|The section of the highway, which runs through the West Bank, linking Jerusalem and Tel Aviv, was closed in 2002 to Palestinians. (Associated Press/ File 2008)|
Israeli court rules on highway
Palestinians can use roadway for West Bank travel
JERUSALEM - Israel’s Supreme Court ordered the military yesterday to allow Palestinians to travel on the part of a major highway that runs through the West Bank, handing Palestinians their biggest victory yet against Israel’s practice of reserving some roads for Jews.
The West Bank section of a road linking Jerusalem and Tel Aviv was closed in 2002 to the Palestinians, after militants shot at Israeli vehicles on the highway and killed several motorists.
About half of the 20-mile highway runs through the West Bank. Palestinians living in villages along the route petitioned to reopen it in 2007, as the Palestinian uprising against Israel wound down.
The court said in a summary of its ruling that the military does not have the authority to impose a permanent and sweeping limitation on Palestinian travel along the West Bank section of the road because that “in effect transforms the road into a route designed for ‘internal’ Israeli traffic alone.’’
It also said the closure of the road “does not benefit the local population, from whom lands were appropriated to build it.’’ The judges ruled that security considerations cannot take precedence.
“It’s a huge victory,’’ said Melanie Takefman, spokeswoman for the Association for Civil Rights in Israel, which represented the Palestinians in their petition before the court.
The restrictions caused hardships for tens of thousands of Palestinians, who were forced to travel on dirt roads to other areas of the West Bank. That problem was eased last year with the opening of alternative paved routes for Palestinians.
Palestinian Hassan Mafarjeh, the mayor of Beit Liqya village near the highway, said the alternate road was not a solution. “We reject the principle that our land is expropriated to build more roads,’’ he said.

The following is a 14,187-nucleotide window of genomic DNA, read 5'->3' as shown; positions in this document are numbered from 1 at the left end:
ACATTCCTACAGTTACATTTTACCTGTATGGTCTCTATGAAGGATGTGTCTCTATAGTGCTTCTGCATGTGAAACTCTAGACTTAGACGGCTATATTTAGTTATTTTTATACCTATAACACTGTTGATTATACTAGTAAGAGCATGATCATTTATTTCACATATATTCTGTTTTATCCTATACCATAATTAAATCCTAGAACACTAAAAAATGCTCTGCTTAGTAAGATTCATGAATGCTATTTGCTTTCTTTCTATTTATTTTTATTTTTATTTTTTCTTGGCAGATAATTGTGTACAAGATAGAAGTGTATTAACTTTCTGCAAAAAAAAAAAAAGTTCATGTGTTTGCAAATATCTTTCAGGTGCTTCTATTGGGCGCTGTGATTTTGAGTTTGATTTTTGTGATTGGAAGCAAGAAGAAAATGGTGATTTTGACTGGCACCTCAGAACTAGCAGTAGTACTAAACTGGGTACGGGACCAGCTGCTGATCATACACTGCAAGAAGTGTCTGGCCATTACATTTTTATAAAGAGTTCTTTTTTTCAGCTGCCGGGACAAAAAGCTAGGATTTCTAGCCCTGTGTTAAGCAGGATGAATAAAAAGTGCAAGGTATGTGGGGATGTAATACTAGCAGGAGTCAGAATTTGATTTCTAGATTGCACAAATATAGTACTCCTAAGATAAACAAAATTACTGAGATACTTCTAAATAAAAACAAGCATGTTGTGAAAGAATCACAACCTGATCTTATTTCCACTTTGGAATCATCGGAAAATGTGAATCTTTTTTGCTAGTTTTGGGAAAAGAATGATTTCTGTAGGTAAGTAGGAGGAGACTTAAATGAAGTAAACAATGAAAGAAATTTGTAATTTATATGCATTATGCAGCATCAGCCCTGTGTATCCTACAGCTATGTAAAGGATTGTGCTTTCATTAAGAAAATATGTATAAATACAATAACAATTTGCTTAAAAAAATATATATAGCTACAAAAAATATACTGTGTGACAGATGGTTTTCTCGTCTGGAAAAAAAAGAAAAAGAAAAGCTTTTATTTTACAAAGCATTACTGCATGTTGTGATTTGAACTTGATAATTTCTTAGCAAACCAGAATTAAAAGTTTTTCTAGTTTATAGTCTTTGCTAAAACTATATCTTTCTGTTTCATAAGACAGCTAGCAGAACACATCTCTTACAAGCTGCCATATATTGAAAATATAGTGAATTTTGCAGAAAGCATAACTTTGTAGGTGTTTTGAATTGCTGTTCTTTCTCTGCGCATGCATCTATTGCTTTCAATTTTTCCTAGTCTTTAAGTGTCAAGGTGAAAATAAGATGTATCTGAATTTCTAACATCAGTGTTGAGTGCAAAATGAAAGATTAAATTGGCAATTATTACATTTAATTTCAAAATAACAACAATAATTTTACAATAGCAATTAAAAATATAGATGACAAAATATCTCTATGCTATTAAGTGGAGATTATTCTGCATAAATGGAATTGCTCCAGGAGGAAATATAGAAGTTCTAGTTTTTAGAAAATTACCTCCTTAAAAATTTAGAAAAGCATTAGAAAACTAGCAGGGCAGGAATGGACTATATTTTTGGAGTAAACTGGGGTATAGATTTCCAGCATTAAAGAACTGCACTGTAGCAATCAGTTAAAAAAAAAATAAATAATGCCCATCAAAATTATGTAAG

He said the trip to the main city in the area, Ramallah, took an hour on the dirt roads and 30 minutes on the alternate road. Using the highway would cut that to just 15 minutes, he said.
The court gave the military five months to implement the ruling. Under existing regulations, sections of the road that lie in Israeli territory will remain closed to Palestinian vehicles, as are all Israeli roads.
It was the second time in months that the Supreme Court has ordered the military to open a West Bank road declared off-limits to Palestinians.
In Cairo yesterday, Israel’s prime minister, Benjamin Netanyahu, presented Egyptian officials with ideas for restarting Mideast peace talks, impressing his hosts with proposals that go further than past Israeli positions, Egypt’s top diplomat said.
The meeting took place as a Hamas official said his group had rejected Israel’s latest proposal for a prisoner swap with the Islamic militants. A top Hamas official in Syria said the deal is on hold because Israel was refusing to release key prisoners and insisting on mass deportations of freed militants.
The peace process and prisoner swaps were high on Netanyahu’s agenda yesterday. Egypt, the first Arab country to make peace with Israel, has been a key mediator on both fronts. Germany, at Hamas’ behest, is also involved in the mediation.
Israeli-Palestinian talks broke off a year ago, and the two sides are odds on how to restart negotiations. The issue of Israeli settlements in areas claimed by the Palestinians has been a major sticking point, and Israel’s offer of a partial settlement freeze has failed to break the deadlock.
Correction: An Associated Press story on Dec. 30 incorrectly stated Israeli restrictions on road travel. Israel reserves some roads for the use of Israeli citizens.